As reported in the Barnsley Chronicle on 9th February, Stephanie has blamed the Government after she revealed results achieved in key subjects by students on free school meals in Barnsley have fallen drastically. The figures were obtained from the Government by Stephanie through a written parliamentary question.They show that since 2011, the percentage of students eligible for free school meals (FSM) achieving the expected grades at key stage 2 in English and Maths has substantially decreased. In 2011, the number of pupils on FSM achieving a Level 4 grade in English was 72 per cent, but this has fallen to just 50 per cent reaching the expected standard in 2010. Similarly, the 56 per cent of FSM-eligible pupils achieving the expected grade in Maths in 2017 is considerably lower than the 73 per cent who did so in 2011. After acquiring the figures, Stephanie is blaming the Government for the fall in standards as a result of consistent cuts to school budgets.Stephanie said: “Children on free school meals can be some of the most vulnerable in our community, and often struggle the most to get on in life. That’s why it’s absolutely vital they get the best start with a good education, but these figures show fewer of them are. With schools here in Barnsley already funded significantly less than other areas, savage cuts to budgets over the last seven years by this Tory Government have had a devastating effect on teaching. With schools under-resourced and under strain, it’s the children in our community who need help most who are suffering from these brutal cuts.”
As reported in the Barnsley News and Sport on 7th February and the Barnsley Chronicle on 16th February, Stephanie has written to the Government to demand answers after revealing statistics that showed her Barnsley East constituency’s broadband speed and connections are well below average. According to independent analysis undertaken by the House of Commons Library, Barnsley East trails the rest of the country when it comes to speed and access to vital broadband connections. The figures revealed, for instance, that average broadband speeds in Barnsley East are 20 per cent lower than the national average. Superfast availability is also lower than average, whilst there is 0 per cent availability of full fibre broadband in the constituency. Within Barnsley East, Hoyland Milton ward’s average internet speed of 21 Mbps puts it in the worst 10 per cent of wards in the UK, whilst Darfield, North East and Rockingham wards also reside in the worst 30 per cent for broadband speed in the country. Stephanie Peacock’s letter, addressed to the Secretary of State for Digital, Culture, Media and Sport raises the sub-standard quality of Barnsley East’s broadband access, and demands answers over the Government’s plans to address the constituency’s digital exclusion. She said: “Access to fast and reliable broadband is absolutely essential to the way of life for so many people and businesses in our community. “Sub-standard broadband risks stunting the growth of local businesses as they trail competitors elsewhere, and digital exclusion can be devastating for those who rely on the internet for necessities like arranging health appointments or applying for welfare payments. “But these figures show that our community is being left behind when it comes to access to broadband speeds and connectivity, with levels way below the national average. “I’ve written to the Government to demand answers on what steps they intend to take to prevent Barnsley East being held back by a lack of high quality broadband for any longer.”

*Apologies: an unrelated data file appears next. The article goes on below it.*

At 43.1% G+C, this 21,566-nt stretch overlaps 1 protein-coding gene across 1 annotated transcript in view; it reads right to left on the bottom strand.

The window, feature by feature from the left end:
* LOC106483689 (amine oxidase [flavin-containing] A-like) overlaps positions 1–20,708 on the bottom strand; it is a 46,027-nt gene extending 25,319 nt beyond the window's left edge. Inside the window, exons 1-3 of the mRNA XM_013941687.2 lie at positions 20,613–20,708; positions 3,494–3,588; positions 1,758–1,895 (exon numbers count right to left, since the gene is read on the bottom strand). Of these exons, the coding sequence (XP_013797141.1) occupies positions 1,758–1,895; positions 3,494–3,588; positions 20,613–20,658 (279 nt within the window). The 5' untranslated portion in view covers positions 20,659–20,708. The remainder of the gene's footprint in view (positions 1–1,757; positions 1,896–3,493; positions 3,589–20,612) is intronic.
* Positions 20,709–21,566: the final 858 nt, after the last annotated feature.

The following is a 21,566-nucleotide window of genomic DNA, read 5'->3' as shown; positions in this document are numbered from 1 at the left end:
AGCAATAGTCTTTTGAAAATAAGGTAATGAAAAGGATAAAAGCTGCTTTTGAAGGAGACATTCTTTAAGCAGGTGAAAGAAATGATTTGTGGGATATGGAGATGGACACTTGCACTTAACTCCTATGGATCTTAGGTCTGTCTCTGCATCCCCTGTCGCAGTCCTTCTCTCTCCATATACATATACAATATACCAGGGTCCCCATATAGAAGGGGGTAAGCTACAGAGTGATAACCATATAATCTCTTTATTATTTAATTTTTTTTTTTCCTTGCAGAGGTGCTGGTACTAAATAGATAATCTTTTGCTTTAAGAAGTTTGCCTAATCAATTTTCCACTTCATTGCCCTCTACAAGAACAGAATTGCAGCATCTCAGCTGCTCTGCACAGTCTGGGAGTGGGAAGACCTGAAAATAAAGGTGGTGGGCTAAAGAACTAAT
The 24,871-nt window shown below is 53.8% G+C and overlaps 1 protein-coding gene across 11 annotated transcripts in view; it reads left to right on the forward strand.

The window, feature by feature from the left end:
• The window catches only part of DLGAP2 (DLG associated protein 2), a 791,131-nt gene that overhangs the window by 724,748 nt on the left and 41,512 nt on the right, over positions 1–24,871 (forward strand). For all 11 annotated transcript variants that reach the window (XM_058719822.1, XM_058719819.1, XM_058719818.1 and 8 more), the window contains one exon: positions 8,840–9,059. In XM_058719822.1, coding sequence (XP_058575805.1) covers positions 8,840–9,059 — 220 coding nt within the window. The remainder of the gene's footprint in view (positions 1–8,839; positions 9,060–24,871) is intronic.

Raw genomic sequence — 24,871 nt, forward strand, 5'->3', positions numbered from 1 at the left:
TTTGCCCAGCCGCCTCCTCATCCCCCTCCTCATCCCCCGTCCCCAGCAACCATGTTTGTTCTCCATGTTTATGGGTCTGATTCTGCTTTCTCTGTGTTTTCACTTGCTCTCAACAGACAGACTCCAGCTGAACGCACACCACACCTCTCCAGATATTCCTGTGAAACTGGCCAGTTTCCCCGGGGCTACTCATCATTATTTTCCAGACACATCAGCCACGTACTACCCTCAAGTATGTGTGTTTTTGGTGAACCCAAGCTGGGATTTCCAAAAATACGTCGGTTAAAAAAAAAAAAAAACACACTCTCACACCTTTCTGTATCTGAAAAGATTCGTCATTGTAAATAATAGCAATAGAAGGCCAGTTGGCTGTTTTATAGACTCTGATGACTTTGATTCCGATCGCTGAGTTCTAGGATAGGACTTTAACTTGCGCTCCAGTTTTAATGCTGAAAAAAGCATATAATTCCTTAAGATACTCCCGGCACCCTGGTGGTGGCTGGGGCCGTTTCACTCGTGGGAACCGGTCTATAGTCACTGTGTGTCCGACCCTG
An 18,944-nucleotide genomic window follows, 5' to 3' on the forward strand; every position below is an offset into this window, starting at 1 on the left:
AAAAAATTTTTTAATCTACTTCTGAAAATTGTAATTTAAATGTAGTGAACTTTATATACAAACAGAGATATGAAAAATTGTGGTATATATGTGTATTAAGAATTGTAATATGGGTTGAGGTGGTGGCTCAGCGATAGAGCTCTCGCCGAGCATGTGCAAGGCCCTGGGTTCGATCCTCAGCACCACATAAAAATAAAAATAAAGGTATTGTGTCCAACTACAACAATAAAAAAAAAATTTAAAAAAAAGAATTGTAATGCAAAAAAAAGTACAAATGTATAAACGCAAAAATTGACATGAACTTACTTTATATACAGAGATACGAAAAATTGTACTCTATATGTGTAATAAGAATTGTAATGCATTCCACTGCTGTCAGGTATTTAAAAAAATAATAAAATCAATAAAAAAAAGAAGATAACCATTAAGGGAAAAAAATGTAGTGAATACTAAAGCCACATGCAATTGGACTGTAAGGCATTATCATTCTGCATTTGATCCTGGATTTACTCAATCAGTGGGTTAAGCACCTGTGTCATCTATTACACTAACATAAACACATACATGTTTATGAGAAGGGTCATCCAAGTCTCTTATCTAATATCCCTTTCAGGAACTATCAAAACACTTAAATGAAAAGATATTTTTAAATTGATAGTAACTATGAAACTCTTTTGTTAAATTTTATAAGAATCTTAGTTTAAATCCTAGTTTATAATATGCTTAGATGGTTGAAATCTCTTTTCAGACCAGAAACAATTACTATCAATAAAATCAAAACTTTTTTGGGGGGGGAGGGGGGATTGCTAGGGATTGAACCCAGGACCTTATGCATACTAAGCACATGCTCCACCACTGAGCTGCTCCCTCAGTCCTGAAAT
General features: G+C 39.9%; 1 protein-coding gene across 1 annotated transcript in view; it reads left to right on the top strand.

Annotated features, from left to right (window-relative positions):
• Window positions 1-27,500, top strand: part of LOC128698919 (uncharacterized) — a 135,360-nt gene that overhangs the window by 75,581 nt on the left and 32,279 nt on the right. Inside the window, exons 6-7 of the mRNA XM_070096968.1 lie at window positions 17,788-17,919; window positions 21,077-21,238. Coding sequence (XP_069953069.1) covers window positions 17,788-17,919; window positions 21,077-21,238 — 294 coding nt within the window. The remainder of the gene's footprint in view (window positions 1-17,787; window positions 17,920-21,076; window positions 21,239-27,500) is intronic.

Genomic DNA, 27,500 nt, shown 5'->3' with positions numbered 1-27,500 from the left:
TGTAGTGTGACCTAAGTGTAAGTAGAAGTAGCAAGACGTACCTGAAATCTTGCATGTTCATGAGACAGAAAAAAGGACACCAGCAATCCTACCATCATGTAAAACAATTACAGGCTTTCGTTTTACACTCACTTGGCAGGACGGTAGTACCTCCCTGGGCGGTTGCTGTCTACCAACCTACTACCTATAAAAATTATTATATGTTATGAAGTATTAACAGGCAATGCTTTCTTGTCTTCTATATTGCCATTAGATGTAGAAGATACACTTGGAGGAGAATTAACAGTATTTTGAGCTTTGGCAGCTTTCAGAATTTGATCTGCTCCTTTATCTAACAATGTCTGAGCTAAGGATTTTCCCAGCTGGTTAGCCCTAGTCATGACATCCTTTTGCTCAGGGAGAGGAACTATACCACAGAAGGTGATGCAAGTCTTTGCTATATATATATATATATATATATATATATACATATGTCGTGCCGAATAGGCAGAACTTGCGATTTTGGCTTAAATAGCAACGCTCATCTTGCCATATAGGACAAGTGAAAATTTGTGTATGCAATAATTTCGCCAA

As reported in the Barnsley Gazette and Barnsley News and Sport on 5th February, Stephanie has blamed the Government after she revealed results achieved in key subjects by students on free school meals in Barnsley have fallen drastically. The figures were obtained from the Government by the local MP by a written parliamentary question. They show that since 2011, the percentage of students eligible for free school meals (FSM) achieving the expected grades at key stage 2 in English and Maths has substantially decreased. In 2011, the number of pupils in Barnsley on FSM achieving a Level 4 grade in English was 72 per cent, but this has fallen to just 50 per cent reaching the expected standard. Similarly, the 56 per cent of FSM-eligible pupils achieving the expected grade in Maths in 2017 is considerably lower than the 73 per cent who did so in 2011. After acquiring the figures, Barnsley East’s MP is blaming the Government for the fall in standards as a result of consistent cuts to school budgets. She said: “It’s absolutely vital children eligible for free school meals get the best start with a good education, but these figures show fewer of them are. “With schools here in Barnsley already funded significantly less than other areas, savage cuts to budgets over the last seven years by this Tory Government have had a devastating effect on teaching. “With schools under-resourced and under strain, it’s the children in our community who need help most who are suffering from these brutal cuts.”
As reported in the Barnsley Chronicle on 2nd February, Stephanie spoke recently at this year’s Holocaust Memorial Day event in Barnsley. The commemoration was held at Horizon Community College last Friday. It brought together local residents, schools, community groups, Mayor Cllr Jeff Ennis, Stephanie Peacock MP, and holocaust survivor Iby Knill, who shared her important story. Barnsley East’s MP used her opportunity to speak of this year’s Holocaust Memorial Day theme – the power of words – and remarked on the importance of remembering the tragic events. Stephanie said: “It was an honour to speak at this year’s incredibly important Holocaust Memorial Day event here in Barnsley."
As featured in the Barnsley Chronicle on February 2nd, Stephanie used her column this week to discuss local pharmacies. She talked about her meeting a local pharmaceutical group, and the impact devastating cuts have had on our community pharmacies. You can read Stephanie's full column here.